Organising an event like Startup Weekend in your city is a bit like owning Sauron’s ring. It is difficult to let go because it is such a powerful tool to make such a great and gratifying impact with. A bit more than a month ago we proved this again by hosting the 12th edition of Startup Weekend Groningen. 84 participants worked throughout an intense weekend to build 14 new startups, learning valuable lessons, gaining confidence, and making meaningful friendships along the way.

In the last 3 years I have been lead organizer of Startup Weekend Groningen. I managed to both organise- and build a holacracy driven self-governing organizational culture of which I hope the startup ecosystem of Groningen will benefit, for a really long time. 

Becoming a super hero

Please think of this; If I would ask you; Do you want to be a superhero? What would your answer be? It is great when others appreciate, love and admire you for what you do, right? It gives a sense of purpose and meaning. 

Despite there is nothing wrong with that, I would love to argue that it’s not sustainable for your ecosystem / company / community if you were to become the super hero. By now surely a hero has crossed your mind. Who were you thinking of? Wonder Woman or Superman perhaps? The hero you were thinking of is probably a strong individual with unique skills and qualities doing remarkable things such as saving the world all by themselves. 

Now here is the issue. I have met many strong individuals who can be admired for who they are, what they do, or the position they hold. You are likely one of them. Some individuals are more exceptional than others. But it’s worthless if performance is all depending on that single person. One day that person is going to hand over their work and they have to make sure others can take over and meet their standard without having to sacrifice a healthy work-life balance.

Superhero or unconscious villain?

Although the world sometimes seems to incentivize hard work or outperforming others to grow to a leadership position. I learned that hard work is not how great leadership can be distinguished. I argue that those heroic leaders who make others feel subordinate or stupid in comparison, even while it happens so unintendedly (which is mostly the case for a variety of reasons) are actually more like pretentious villains than they are superheroes. They are leaders who intrinsically have the right motivations but often trust themselves more than they do trust the people they work with.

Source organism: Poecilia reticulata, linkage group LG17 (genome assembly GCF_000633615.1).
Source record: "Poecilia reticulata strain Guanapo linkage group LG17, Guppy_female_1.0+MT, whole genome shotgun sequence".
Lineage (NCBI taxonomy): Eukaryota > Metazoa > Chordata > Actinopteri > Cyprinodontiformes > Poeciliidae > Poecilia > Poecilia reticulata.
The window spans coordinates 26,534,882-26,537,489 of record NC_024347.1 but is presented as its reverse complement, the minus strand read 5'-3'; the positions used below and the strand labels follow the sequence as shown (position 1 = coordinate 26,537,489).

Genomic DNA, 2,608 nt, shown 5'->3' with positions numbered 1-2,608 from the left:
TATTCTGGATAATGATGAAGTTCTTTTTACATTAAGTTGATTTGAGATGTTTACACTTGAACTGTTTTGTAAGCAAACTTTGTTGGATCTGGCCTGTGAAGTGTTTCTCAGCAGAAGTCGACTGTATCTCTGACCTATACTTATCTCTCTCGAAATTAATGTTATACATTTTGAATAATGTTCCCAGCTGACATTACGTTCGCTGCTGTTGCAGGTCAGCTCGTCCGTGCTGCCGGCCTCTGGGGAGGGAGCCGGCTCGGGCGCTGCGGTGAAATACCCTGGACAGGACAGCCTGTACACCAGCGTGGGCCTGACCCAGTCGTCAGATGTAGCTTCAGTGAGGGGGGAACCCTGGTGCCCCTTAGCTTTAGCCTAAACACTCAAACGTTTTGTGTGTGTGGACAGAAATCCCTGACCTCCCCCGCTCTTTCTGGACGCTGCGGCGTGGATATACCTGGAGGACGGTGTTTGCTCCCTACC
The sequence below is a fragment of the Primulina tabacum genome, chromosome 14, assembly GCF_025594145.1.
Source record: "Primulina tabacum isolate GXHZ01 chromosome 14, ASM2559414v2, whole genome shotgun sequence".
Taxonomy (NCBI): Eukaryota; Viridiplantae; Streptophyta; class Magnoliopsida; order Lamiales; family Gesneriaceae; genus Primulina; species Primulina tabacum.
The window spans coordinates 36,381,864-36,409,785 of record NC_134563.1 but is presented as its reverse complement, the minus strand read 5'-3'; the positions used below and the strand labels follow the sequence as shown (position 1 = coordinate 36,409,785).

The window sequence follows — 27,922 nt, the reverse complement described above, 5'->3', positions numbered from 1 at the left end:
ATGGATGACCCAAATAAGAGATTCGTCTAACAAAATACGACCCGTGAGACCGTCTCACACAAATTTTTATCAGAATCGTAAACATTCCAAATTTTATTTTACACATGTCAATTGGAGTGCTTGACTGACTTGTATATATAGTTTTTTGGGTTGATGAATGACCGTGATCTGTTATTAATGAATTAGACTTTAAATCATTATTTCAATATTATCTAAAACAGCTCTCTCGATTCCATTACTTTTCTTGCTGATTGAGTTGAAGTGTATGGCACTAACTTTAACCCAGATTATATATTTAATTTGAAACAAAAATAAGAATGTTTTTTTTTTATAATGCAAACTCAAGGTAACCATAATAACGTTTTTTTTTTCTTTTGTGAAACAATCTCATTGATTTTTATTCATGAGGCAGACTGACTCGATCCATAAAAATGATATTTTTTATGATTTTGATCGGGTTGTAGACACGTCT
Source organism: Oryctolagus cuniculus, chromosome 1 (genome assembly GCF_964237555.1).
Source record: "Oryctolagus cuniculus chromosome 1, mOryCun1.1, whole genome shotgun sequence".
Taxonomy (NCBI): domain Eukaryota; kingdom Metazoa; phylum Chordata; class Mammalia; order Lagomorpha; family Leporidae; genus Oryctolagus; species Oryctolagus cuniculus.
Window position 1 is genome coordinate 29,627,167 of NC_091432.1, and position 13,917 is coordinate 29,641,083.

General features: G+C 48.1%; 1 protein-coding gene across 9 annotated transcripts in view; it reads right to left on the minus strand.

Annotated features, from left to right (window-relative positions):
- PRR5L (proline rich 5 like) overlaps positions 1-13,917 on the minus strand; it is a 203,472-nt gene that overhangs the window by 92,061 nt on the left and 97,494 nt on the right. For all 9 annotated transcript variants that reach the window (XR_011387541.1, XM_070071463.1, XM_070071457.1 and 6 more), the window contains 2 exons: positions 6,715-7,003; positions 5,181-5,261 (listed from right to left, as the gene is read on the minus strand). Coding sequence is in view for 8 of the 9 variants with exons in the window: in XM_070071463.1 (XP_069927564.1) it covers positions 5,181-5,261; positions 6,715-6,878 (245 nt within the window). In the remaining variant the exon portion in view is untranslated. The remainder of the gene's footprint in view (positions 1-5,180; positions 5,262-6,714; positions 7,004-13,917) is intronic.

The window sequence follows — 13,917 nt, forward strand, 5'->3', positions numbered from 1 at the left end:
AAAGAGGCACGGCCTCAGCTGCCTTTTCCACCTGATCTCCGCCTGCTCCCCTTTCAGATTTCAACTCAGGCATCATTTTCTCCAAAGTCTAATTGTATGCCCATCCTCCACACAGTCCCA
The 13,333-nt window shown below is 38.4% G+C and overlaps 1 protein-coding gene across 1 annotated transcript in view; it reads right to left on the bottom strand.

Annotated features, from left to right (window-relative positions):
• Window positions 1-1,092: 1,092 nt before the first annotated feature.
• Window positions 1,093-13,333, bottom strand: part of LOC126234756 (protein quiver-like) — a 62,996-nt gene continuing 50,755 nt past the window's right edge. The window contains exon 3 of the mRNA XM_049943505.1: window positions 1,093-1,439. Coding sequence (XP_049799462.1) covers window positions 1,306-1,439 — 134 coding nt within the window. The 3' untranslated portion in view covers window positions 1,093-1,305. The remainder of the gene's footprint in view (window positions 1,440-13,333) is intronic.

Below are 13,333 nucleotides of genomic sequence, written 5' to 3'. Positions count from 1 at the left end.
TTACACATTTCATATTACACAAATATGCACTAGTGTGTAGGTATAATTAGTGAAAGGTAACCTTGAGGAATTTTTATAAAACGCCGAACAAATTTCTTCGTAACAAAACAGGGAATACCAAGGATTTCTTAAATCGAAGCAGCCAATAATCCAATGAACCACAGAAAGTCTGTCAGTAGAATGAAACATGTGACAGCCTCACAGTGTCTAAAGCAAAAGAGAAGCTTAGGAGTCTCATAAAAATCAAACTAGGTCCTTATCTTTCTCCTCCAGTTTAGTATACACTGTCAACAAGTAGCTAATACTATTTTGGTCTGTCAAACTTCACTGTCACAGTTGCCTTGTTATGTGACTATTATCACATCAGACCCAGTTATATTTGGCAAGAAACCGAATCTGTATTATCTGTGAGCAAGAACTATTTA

Even despite they might be right at times, and actually deliver more trustworthy outcomes, as long as trust is not given to peers, leaders will remain indispensable. Being indispensable might seem appealing to some, but it is not. Superheroes should become superfluous so they can take on new endeavours.

Although the world sometimes seems to incentivize hard work or outperforming others to grow to a leadership position, hard work is not how great leadership can be distinguished.

Team of Heroes

As lead organizer I’ve worked together with the team to create a safe environment in which leadership is distributed to various roles. It doesn’t make sense to try and control everything by yourself, or to think that you know what is best. Someone designated to a specific task or job will always make better informed decisions. Authority should be distributed. Great leaders turn others into equal great leaders. 

Organising team Startup Weekend Groningen 2019 (left to right: Bram, Marleen, Luuk, Yorick, Kristen, Tjarda, Coen, Linn) Photo: Joost Nuijten

All a lead organizer does is safeguarding that environment so the team can explore, make mistakes, create great things, be upfront, feel motivated about the things they initiate by themselves, learn valuable lessons in the process, accomplish their ambitions, become more knowledgeable, do things someone else is considered better at, discover cohesiveness between various parts of the organisation, have authority within their roles and make decisions by themselves in favor of the organization. As a result everyone can lead, freeing up your time and headspace to grow into new things such as becoming more of a community lead instead of an event lead.  

Explicit accountabilities

A coxed four is a rowing boat used in the sport of competitive rowing. The captain or so called coxswain is responsible for steering, calling the moves, responding to the way the other boats are moving and the safety of those in the boat. 

Success depends on the physical and mental strength of the rowers, ability to respond to the environment, and the way in which the coxswain motivates the rowers, not only as individuals but as members of the crew. Everyone has its own explicit accountabilities. The accountabilities of coxswain are impossible to combine with the ones of the rowers and visa versa.

If you would extend these principles into a business situation you could argue that once the coxswain does start to do the rowing – which is what many leaders do when the pressure is high or the priorities are off – nobody is able anymore to successfully take accountability for an essential part of teamwork. Stay humble, don’t be a micromanager. Allow everyone to take ownership and keep each other as a team accountable for the responsibilities each one has.

Great leaders turn others into equal great leaders. 

Want to know more?

Reach out to me if you want to know more or if you have challenges your dealing with that you wish to discuss. I’m happy to schedule a call and discuss further how we did build a holacracy driven self-governing organizational culture. You can also check out our governance here.